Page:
Principles of Microeconomics: Australia and New Zealand Edition 6th Edition
Joshua Gans | Stephen King, Ph.D. | Martin Byford | N. Gregory Mankiw
NEW!
Principles of Microeconomics: Australia and New Zealand Edition 7th Edition
Joshua Gans | Stephen King, Ph.D. | Martin Byford
ISBN-13: 9780170382601 | ISBN-10: 0170382605
© 2018 | Published |  584  Pages
Previous Editions: 2015

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Paperback/Softcover Book/Jrnal
US $115.5
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Principles of Microeconomics 7th edition caters for a single semester introductory unit in Microeconomics. The latest edition of this text continues to focus on important concepts and analyses necessary for students in an introductory economics course. In keeping with the authors’ philosophy of showing students the power of economic tools and the importance of economic ideas, this edition pays careful attention to regional and global policies and economic issues, such as climate change and resource taxation.

* Discusses microeconomic reform throughout the chapters on firm behaviour and industrial organisation, rather than as a separate topic
* Teaches students about the differences between price and quantity competition in oligopoly, and makes the latest game-theoretic thinking on these issues accessible to introductory economics students
* ‘Frontiers of microeconomics’ chapter goes beyond standard microeconomics to examine cutting-edge issues such as the role of information, political economy and behavioural economics; all of which help explain more of what happens in the real world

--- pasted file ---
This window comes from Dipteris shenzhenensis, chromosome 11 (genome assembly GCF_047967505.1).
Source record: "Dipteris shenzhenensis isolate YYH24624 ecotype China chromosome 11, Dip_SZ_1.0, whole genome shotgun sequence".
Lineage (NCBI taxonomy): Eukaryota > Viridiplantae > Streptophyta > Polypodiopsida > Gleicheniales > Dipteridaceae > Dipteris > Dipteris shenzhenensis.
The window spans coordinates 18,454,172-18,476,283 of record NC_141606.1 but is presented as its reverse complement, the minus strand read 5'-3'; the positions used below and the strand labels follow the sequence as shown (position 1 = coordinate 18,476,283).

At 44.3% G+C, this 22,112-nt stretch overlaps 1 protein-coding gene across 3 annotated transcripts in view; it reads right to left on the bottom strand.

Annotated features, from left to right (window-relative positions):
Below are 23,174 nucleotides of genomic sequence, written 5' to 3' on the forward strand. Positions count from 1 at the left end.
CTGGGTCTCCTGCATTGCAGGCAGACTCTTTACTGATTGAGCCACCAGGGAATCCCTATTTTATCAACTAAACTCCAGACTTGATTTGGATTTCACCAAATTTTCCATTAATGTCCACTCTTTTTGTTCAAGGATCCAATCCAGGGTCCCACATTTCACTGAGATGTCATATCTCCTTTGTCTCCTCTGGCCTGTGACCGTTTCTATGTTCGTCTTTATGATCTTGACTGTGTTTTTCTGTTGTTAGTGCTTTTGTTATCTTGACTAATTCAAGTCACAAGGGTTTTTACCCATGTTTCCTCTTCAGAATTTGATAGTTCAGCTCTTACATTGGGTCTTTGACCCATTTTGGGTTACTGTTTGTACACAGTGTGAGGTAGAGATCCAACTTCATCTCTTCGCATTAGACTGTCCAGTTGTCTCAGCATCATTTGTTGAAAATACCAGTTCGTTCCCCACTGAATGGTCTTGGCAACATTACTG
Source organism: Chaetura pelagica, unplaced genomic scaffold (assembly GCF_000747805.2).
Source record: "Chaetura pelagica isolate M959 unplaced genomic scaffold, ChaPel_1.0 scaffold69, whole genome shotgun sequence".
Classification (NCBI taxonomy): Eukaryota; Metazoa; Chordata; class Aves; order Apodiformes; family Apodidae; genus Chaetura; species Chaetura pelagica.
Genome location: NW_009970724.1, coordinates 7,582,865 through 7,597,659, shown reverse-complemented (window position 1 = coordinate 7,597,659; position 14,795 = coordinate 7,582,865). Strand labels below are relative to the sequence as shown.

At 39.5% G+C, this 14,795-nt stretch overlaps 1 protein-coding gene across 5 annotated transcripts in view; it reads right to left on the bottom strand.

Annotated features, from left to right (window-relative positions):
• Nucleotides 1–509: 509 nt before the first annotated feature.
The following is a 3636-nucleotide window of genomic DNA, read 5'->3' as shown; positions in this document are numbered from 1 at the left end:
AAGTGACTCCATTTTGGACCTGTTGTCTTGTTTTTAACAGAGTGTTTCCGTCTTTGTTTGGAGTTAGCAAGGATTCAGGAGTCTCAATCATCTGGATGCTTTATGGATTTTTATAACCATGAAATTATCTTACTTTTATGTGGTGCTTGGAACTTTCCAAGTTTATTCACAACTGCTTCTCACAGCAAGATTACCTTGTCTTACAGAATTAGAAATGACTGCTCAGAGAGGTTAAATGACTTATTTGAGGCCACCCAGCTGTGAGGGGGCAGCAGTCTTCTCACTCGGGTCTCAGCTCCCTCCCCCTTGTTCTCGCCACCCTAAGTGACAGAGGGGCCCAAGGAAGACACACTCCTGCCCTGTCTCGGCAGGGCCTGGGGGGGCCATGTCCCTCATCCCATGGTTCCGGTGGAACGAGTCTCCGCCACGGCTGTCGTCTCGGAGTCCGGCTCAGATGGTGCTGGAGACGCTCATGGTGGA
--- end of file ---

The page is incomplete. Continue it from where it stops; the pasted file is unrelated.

This edition is supported with rich digital resources including MindTap, Aplia, and CourseMate, comprising flashcards, graphing workshops, games, quizzes, and videos as well as referring students to the online Search me! database.



  • Part 1: Introduction
    1. Ten lessons from economics
    2. Thinking like an economist
    3. Interdependence and the gains from trade
    Part 2: Supply and demand I: How markets work
    4. The market forces of supply and demand
    5. Elasticity and its application
    6. Supply, demand and government policies
    Part 3: Supply and demand II: Markets and welfare
    7. Consumers, producers and the efficiency of markets
    8. Application: The costs of taxation
    9. Application: International trade
    Part 4: The economics of the public sector
    10. Externalities
    11. Public goods and common resources
    12. The design of the tax system
    Part 5: Firm behaviour and the organisation of industry
    13. The costs of production
    14. Firms in competitive markets
    15. Monopoly
    16. Monopolistic competition
    17. Oligopoly and business strategy
    18. Competition policy
    Part 6: The economics of labour markets
    19. The markets for the factors of production
    20. Earnings, unions and discrimination
    21. Income inequality and poverty
    Part 7: Topics for further study
    22. The theory of consumer choice
    23. Frontiers of microeconomics

    • End-of-chapter Summaries, Questions for Review as well as Problems and Applications to reinforce chapter content and encourage critical thinking
    • ‘FYI’ boxes present additional material designed to enhance the concepts covered in each chapter.
    • ‘FYI’ boxes present additional material designed to enhance the concepts covered in each chapter.
    • Aplia, developed by Paul Romer specifically for economics students, accompanies this text allowing students to practise, revise and see the bigger picture as they do homework and assignments
    • Prominent economists with extensive undergraduate teaching experience have written a student-friendly text that explains clearly and explores contemporary issues. Applications and policy appear alongside formal economic theory
    • ‘Ten Lessons from Economics’ are outlined in chapter 1 and are referred back to throughout the text to remind students that these lessons are the key to most economic analysis
    • 'In the News’ boxes contain recent news articles that show students how economic ideas shed light on current affairs and provide opportunity for policy analysis